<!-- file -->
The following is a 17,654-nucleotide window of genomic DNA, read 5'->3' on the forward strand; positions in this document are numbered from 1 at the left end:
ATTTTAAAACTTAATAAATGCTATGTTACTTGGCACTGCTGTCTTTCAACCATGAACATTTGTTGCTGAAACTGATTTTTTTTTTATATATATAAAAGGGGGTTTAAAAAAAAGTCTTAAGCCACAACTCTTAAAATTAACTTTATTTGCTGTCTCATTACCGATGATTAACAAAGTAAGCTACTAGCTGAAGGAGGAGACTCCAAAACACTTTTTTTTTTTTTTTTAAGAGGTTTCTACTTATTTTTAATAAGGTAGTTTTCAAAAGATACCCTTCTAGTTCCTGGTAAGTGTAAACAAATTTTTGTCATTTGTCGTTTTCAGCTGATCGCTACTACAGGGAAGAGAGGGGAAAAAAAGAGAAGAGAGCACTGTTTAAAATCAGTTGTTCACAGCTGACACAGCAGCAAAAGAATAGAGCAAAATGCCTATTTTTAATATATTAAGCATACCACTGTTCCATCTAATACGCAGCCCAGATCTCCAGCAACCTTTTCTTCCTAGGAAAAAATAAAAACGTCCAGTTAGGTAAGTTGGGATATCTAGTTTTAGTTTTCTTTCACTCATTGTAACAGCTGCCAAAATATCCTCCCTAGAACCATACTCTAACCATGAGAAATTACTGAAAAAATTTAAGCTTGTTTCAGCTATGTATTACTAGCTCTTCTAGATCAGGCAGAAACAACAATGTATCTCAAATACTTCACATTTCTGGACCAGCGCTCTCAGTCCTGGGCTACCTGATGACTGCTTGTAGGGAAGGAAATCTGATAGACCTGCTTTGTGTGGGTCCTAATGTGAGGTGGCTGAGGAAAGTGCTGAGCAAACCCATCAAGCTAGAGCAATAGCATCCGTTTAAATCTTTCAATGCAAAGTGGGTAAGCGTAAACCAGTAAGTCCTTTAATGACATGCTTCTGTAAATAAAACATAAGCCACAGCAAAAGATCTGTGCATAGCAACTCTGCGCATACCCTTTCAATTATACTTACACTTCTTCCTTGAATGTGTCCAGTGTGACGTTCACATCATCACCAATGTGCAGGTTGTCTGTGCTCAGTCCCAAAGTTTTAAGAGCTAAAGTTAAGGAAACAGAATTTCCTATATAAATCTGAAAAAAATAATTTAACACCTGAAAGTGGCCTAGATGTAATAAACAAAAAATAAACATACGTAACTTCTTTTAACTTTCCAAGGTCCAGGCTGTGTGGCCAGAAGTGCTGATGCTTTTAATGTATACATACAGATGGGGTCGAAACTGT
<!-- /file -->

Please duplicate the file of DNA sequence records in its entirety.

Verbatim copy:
The following is a 17,654-nucleotide window of genomic DNA, read 5'->3' on the forward strand; positions in this document are numbered from 1 at the left end:
ATTTTAAAACTTAATAAATGCTATGTTACTTGGCACTGCTGTCTTTCAACCATGAACATTTGTTGCTGAAACTGATTTTTTTTTTATATATATAAAAGGGGGTTTAAAAAAAAGTCTTAAGCCACAACTCTTAAAATTAACTTTATTTGCTGTCTCATTACCGATGATTAACAAAGTAAGCTACTAGCTGAAGGAGGAGACTCCAAAACACTTTTTTTTTTTTTTTTAAGAGGTTTCTACTTATTTTTAATAAGGTAGTTTTCAAAAGATACCCTTCTAGTTCCTGGTAAGTGTAAACAAATTTTTGTCATTTGTCGTTTTCAGCTGATCGCTACTACAGGGAAGAGAGGGGAAAAAAAGAGAAGAGAGCACTGTTTAAAATCAGTTGTTCACAGCTGACACAGCAGCAAAAGAATAGAGCAAAATGCCTATTTTTAATATATTAAGCATACCACTGTTCCATCTAATACGCAGCCCAGATCTCCAGCAACCTTTTCTTCCTAGGAAAAAATAAAAACGTCCAGTTAGGTAAGTTGGGATATCTAGTTTTAGTTTTCTTTCACTCATTGTAACAGCTGCCAAAATATCCTCCCTAGAACCATACTCTAACCATGAGAAATTACTGAAAAAATTTAAGCTTGTTTCAGCTATGTATTACTAGCTCTTCTAGATCAGGCAGAAACAACAATGTATCTCAAATACTTCACATTTCTGGACCAGCGCTCTCAGTCCTGGGCTACCTGATGACTGCTTGTAGGGAAGGAAATCTGATAGACCTGCTTTGTGTGGGTCCTAATGTGAGGTGGCTGAGGAAAGTGCTGAGCAAACCCATCAAGCTAGAGCAATAGCATCCGTTTAAATCTTTCAATGCAAAGTGGGTAAGCGTAAACCAGTAAGTCCTTTAATGACATGCTTCTGTAAATAAAACATAAGCCACAGCAAAAGATCTGTGCATAGCAACTCTGCGCATACCCTTTCAATTATACTTACACTTCTTCCTTGAATGTGTCCAGTGTGACGTTCACATCATCACCAATGTGCAGGTTGTCTGTGCTCAGTCCCAAAGTTTTAAGAGCTAAAGTTAAGGAAACAGAATTTCCTATATAAATCTGAAAAAAATAATTTAACACCTGAAAGTGGCCTAGATGTAATAAACAAAAAATAAACATACGTAACTTCTTTTAACTTTCCAAGGTCCAGGCTGTGTGGCCAGAAGTGCTGATGCTTTTAATGTATACATACAGATGGGGTCGAAACTGT